The Secret Codes in Matthew: Examining Israel’s Messiah, Part 19: Matthew 24-25, by Kevin M. Williams
Does Messiah pay taxes? Journey through the Gospel to the Hebrews with Kevin Williams and find out.
The Olivet Discourse can be compared to a fine painting by one of the masters. That might sound odd, but everyone can look at the same piece of artwork from very different perspectives with opinions that range from matters of personal taste to the highly educated evaluation of each individual brush stroke. Eschatology is much the same.
With so many end-time theories and theologies from which to formulate an opinion, this portion of Scripture can be very polarizing. When you consider the views on how the end times will unfold: from pre-tribulation, mid-tribulation, pre-wrath, and post tribulation theories, as well as amillennial doctrines—the palette is loaded with numerous hues and tones. Many love God’s Masterpiece—His picture of the last days—but everyone does not appreciate it equally or from a singular perspective.
This series, The Secret Codes in Matthew, operates on the premise that Matthew’s gospel was written as evidence to the Jewish people that Yeshua (Jesus) was the long-awaited Messiah of Israel. It is with that continuing premise in mind that Matthew 24 is examined, attempting to understand Yeshua’s words as his contemporaries did.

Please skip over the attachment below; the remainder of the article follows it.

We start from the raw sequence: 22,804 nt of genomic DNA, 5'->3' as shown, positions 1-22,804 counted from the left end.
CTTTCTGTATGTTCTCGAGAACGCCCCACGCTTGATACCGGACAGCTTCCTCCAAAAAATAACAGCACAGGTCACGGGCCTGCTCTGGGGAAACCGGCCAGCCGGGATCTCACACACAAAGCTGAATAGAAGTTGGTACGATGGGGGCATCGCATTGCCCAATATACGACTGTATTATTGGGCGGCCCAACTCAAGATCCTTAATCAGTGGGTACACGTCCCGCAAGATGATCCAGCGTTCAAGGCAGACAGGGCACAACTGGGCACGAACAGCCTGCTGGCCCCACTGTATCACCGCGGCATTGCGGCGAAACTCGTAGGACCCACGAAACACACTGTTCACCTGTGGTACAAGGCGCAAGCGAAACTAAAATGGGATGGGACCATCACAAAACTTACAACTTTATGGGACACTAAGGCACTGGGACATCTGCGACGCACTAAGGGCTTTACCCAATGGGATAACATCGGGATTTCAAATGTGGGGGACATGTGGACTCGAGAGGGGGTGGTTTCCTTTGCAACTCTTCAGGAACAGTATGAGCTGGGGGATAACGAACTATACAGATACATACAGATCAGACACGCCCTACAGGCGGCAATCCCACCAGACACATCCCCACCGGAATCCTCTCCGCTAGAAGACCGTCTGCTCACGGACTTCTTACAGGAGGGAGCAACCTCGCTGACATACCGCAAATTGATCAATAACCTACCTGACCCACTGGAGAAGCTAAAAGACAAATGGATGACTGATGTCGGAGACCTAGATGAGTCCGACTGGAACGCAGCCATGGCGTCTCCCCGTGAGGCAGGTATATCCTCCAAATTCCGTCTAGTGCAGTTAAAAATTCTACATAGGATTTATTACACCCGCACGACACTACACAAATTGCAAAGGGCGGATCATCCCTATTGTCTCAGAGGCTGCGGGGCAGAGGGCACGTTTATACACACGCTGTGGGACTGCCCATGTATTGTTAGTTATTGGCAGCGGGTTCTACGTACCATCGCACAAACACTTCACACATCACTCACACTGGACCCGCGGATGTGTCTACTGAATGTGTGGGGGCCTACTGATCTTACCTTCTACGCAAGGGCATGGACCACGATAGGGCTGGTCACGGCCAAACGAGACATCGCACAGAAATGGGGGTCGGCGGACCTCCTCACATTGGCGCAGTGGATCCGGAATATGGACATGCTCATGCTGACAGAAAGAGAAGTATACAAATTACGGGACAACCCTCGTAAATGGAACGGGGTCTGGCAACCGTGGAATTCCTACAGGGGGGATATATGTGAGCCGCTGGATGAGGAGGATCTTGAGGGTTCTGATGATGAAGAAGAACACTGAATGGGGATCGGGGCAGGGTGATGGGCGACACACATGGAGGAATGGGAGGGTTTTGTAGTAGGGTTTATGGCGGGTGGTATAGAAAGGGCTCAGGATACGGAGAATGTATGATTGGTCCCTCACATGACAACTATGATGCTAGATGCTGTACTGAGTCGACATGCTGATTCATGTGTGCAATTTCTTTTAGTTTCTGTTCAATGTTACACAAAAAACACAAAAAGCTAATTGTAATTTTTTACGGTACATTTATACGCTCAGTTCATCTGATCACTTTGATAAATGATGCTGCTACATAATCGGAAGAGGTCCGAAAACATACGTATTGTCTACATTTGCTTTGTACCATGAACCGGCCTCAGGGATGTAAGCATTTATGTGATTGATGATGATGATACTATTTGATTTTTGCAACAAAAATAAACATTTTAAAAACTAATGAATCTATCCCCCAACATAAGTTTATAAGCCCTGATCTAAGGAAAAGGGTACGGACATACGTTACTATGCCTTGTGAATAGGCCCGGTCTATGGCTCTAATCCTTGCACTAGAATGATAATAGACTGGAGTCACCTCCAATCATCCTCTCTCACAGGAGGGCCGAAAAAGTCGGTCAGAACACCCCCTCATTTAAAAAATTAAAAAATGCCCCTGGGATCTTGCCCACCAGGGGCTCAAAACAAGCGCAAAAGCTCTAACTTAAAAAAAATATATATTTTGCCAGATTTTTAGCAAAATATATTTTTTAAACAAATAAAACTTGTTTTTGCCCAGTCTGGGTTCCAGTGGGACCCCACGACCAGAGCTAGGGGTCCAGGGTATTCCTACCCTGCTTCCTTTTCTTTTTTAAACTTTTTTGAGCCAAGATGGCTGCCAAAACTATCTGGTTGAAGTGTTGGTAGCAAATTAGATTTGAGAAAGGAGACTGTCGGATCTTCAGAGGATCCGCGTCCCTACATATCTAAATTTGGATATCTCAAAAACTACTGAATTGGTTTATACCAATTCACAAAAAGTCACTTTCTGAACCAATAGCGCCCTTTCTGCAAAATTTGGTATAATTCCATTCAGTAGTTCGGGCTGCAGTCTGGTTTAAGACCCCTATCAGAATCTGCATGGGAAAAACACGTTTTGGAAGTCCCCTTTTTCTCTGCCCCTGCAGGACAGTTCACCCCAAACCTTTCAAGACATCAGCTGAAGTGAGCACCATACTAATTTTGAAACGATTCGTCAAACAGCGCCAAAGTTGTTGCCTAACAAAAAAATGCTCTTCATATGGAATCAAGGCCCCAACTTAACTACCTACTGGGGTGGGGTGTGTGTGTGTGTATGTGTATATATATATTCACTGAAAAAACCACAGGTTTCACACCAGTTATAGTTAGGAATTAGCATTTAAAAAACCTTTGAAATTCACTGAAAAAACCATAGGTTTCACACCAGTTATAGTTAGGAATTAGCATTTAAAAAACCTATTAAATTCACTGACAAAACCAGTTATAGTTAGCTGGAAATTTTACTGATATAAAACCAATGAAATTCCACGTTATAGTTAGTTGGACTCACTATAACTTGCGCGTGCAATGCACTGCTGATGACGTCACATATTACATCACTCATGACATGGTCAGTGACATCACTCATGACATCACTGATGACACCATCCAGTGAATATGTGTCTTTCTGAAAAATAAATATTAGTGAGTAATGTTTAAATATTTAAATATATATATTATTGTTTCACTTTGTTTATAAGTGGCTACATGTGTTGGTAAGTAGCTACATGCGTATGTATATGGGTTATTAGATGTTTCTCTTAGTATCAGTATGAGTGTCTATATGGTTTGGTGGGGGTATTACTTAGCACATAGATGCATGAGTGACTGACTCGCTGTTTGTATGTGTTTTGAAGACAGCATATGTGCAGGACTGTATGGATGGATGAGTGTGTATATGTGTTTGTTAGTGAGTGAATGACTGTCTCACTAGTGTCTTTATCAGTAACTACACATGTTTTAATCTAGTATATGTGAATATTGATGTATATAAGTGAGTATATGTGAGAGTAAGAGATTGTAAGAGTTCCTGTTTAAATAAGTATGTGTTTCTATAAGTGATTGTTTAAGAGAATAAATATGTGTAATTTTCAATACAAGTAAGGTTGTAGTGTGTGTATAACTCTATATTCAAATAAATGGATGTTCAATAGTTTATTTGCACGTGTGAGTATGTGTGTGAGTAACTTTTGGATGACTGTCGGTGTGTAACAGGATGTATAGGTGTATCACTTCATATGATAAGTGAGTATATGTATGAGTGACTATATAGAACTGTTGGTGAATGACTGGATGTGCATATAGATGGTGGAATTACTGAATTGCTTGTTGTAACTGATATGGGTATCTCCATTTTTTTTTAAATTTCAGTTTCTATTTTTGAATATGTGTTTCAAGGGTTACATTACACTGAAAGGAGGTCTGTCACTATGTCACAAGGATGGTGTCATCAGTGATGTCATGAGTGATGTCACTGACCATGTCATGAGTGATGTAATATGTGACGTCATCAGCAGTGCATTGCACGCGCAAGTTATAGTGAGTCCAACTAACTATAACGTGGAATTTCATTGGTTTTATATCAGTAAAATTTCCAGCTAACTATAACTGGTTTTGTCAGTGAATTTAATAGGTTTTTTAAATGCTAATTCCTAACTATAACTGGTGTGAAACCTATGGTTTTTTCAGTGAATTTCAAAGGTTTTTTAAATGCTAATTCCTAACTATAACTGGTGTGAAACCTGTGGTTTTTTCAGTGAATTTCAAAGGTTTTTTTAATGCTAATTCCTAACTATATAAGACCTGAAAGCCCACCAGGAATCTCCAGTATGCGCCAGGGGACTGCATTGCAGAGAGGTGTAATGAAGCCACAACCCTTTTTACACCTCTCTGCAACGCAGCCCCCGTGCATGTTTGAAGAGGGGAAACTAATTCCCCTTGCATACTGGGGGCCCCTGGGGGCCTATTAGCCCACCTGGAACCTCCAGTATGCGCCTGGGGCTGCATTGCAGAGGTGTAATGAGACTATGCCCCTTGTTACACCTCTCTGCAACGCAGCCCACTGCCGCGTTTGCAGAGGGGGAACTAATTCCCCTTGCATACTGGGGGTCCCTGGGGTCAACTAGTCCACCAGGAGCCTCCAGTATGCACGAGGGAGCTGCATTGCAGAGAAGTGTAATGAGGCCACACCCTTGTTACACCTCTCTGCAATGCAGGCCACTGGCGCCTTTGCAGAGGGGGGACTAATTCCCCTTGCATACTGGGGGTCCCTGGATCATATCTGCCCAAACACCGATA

How the rapture will or will not occur, or in the preterists’ case “already occurred” will not be discussed here, but rather will be left to others. For this author, how things unfold are keenly interesting but minimally important. The crux of the life of a disciple is to “seek first His kingdom and His righteousness,” to “love the lord your God with all your heart, and with all your soul, and with all your mind” (Matthew 22:37),1 and to “love your neighbor as yourself” (Matthew 22:39), all of which—of course—are timeless principles established millennia before in the Old Testament. Being occupied means that when the events of Matthew 24 arrive—whatever your theological bent—you will be found faithful.
And Jesus answered and said to them, “See to it that no one misleads you. For many will come in My name, saying, ‘I am the Christ,’ and will mislead many” (Matthew 24:4-5).
It is interesting to note that some of our Christian brethren 500 years ago—in the throes of the Reformation—viewed this passage thusly: “The Church will have a continual conflict with infinite miseries and offences, and furthermore, with false prophets, until the day of victory and triumph comes.”2 Indeed, with 1,500 years behind them already, these commentators—already in the thick of polarizing change that shook the foundations of Europe—were experiencing the truths of some of Yeshua’s prophecies in Matthew 24 on a daily basis.